Gardenista editor in chief Michelle Slatalla’s house has been begging for a paint job ever since the holiday season a few years back, when she used dabs of silicone to attach twinkly lights to the facade. (When the strings of lights came down, so did chips of paint.)
Back-t0-school season is a great time to tackle a project that adds curb appeal. And since nothing perks up a house like new paint, Michelle decided to refresh the pockmarked facade that faces the street. (The paint on the rest of the exterior was still in good shape, so all she had to do was find a color match.) Behr’s exterior paint palette at the Home Depot offers hundreds of colors. After bringing home eight swatches to hold up against the house, she settled on Behr’s Off White (formulated specially for use on stucco, masonry, and brick).
Painting stucco isn’t any trickier than painting other exterior surfaces, but it does require careful preparation. Here’s a step-by-step look at the process.
Photography by Leslie Santarina.
Choosing a Color
For Michelle’s facade in northern California, where the weather is mild and the stucco was in generally good shape, the professional painters recommended using Off White, formulated for use on both interior and exterior masonry, stucco, or brick. Behr also makes a line of Elastomeric Masonry, Stucco and Brick exterior-only paint in a range of colors (including Off White), recommended for use to bridge hairline cracks on vertical masonry surfaces and to combat mildew problems.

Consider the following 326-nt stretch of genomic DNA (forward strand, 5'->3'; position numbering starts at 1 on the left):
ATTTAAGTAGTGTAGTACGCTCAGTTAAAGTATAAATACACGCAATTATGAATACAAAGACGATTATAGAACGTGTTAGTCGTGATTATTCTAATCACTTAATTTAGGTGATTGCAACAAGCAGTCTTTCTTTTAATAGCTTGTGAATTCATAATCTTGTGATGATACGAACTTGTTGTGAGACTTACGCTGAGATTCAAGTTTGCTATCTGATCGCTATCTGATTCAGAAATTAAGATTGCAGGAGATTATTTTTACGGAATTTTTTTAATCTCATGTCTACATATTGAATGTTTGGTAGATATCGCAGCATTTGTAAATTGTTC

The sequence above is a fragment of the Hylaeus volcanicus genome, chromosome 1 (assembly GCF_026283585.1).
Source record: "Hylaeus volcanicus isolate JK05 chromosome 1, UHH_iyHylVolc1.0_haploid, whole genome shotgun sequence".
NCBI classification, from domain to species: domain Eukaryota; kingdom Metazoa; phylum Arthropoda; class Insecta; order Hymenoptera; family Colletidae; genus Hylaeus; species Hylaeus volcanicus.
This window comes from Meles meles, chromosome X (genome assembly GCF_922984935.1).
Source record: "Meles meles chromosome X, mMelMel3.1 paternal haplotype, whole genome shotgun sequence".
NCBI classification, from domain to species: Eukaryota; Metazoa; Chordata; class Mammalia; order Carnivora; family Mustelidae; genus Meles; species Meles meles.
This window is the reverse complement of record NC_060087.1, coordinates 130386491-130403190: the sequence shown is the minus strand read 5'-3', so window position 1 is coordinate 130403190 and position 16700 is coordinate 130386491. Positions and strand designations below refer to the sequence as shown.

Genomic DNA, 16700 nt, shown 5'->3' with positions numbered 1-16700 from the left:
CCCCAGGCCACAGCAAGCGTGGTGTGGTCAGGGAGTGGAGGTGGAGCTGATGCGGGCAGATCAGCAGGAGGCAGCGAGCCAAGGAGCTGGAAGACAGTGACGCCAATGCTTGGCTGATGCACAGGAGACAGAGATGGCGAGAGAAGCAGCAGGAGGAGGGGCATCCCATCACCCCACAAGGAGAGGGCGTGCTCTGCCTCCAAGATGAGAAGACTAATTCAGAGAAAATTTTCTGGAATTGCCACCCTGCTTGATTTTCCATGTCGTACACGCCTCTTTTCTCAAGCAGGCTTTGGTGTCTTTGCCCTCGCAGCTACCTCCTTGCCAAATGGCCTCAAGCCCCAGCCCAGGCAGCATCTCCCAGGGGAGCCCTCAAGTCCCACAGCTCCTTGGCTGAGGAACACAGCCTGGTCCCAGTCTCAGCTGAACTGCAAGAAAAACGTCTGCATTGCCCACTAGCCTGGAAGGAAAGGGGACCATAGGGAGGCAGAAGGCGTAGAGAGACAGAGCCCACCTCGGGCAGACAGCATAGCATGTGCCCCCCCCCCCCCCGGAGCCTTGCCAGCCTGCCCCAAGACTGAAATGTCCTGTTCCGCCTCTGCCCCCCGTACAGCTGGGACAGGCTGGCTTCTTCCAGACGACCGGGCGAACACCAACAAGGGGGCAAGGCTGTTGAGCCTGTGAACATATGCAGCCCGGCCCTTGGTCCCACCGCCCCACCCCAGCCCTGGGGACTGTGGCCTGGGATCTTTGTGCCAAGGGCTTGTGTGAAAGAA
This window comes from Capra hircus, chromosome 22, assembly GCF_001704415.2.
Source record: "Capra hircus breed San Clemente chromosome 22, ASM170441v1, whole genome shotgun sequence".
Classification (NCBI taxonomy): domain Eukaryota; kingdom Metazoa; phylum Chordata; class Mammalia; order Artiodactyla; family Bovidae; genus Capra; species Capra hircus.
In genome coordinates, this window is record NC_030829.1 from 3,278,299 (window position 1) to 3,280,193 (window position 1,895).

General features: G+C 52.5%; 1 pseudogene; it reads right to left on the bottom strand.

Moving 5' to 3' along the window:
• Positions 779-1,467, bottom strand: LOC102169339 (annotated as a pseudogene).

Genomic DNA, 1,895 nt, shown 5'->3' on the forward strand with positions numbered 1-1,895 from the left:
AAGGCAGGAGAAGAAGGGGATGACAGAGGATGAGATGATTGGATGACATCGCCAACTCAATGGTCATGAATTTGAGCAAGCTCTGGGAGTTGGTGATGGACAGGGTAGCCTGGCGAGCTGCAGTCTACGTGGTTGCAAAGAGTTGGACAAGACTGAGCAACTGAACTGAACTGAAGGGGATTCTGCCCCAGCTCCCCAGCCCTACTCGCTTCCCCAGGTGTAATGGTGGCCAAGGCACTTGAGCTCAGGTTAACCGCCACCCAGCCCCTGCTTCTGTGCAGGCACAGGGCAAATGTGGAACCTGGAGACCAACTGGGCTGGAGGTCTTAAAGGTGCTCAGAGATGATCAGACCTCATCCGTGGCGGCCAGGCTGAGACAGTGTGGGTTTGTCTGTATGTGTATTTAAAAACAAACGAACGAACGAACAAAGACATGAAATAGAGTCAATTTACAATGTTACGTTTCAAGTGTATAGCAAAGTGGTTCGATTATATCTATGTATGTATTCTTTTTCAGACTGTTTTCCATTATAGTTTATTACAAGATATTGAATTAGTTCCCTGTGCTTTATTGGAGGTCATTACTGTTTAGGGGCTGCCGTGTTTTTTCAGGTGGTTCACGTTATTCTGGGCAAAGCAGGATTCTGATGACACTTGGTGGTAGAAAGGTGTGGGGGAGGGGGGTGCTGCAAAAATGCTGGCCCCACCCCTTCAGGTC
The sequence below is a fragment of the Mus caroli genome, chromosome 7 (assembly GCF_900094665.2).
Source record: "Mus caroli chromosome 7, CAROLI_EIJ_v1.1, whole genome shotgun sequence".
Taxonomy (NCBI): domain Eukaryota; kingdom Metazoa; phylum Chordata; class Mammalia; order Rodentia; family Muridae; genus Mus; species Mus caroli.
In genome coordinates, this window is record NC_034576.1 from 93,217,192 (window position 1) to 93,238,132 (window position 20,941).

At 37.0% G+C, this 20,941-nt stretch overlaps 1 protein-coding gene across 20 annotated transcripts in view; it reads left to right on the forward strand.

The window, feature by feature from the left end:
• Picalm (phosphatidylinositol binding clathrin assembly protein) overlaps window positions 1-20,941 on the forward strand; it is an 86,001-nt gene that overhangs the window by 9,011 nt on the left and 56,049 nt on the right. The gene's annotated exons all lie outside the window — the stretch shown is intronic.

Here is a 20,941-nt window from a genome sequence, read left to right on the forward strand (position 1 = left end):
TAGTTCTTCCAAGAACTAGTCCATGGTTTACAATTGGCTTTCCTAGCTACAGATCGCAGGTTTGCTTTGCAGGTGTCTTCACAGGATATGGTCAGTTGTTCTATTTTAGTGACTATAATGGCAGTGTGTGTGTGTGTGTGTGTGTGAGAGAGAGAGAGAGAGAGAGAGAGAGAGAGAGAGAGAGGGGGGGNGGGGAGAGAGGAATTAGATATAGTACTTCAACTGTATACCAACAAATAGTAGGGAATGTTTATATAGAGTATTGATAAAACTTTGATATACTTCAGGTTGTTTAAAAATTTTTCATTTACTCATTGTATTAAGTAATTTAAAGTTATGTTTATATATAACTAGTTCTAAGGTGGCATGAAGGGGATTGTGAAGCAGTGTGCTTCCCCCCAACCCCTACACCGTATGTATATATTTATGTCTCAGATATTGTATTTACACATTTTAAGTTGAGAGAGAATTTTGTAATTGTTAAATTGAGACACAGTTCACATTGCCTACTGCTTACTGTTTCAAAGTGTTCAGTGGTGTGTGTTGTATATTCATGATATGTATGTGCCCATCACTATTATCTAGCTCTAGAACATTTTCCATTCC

To repair and paint stucco, an expert in Home Depot’s paint department steered Michelle toward the right supplies, including:
- Silicone caulk (such as Elastomeric Custom Patch Smooth; $3.77 for a 10.1-ounce tube)
- A caulk gun (such as a Dripless Caulk Gun for a 10-ounce tube; Michelle’s was $6.57)
- Paint roller, brush, and tray (Michelle got a six-piece Best Microfiber Tray Kit; $13.64)
- A scraper (Michelle’s is a three-inch Stiff Handle Wall Scraper by HDX; $7.97)
- Paint stirrers (free with purchase of paint)
How to Paint Stucco
Preparation is key when repainting a stucco surface. First, identify any chips, paint cracks, mildew, or other spots that need attention. You can get rid of mildew with chlorine bleach and then use a hose or (if especially dirty) a power-washer to clean the surface you want to paint.
Caulk and patch any cracks in the stucco and any places where stucco meets trim: around window frames and doorways, for instance. Follow the caulk’s instructions and be sure to let the repairs dry for a minimum of 24 hours.
To paint stucco, professional painters may use a sprayer. This technique requires two painters, because the sprayed surface needs to be rolled before it dries. At Michelle’s one-story house, the painters used hand rollers for a smooth surface (and a smaller paint brush where necessary to avoid disturbing the wisteria vine).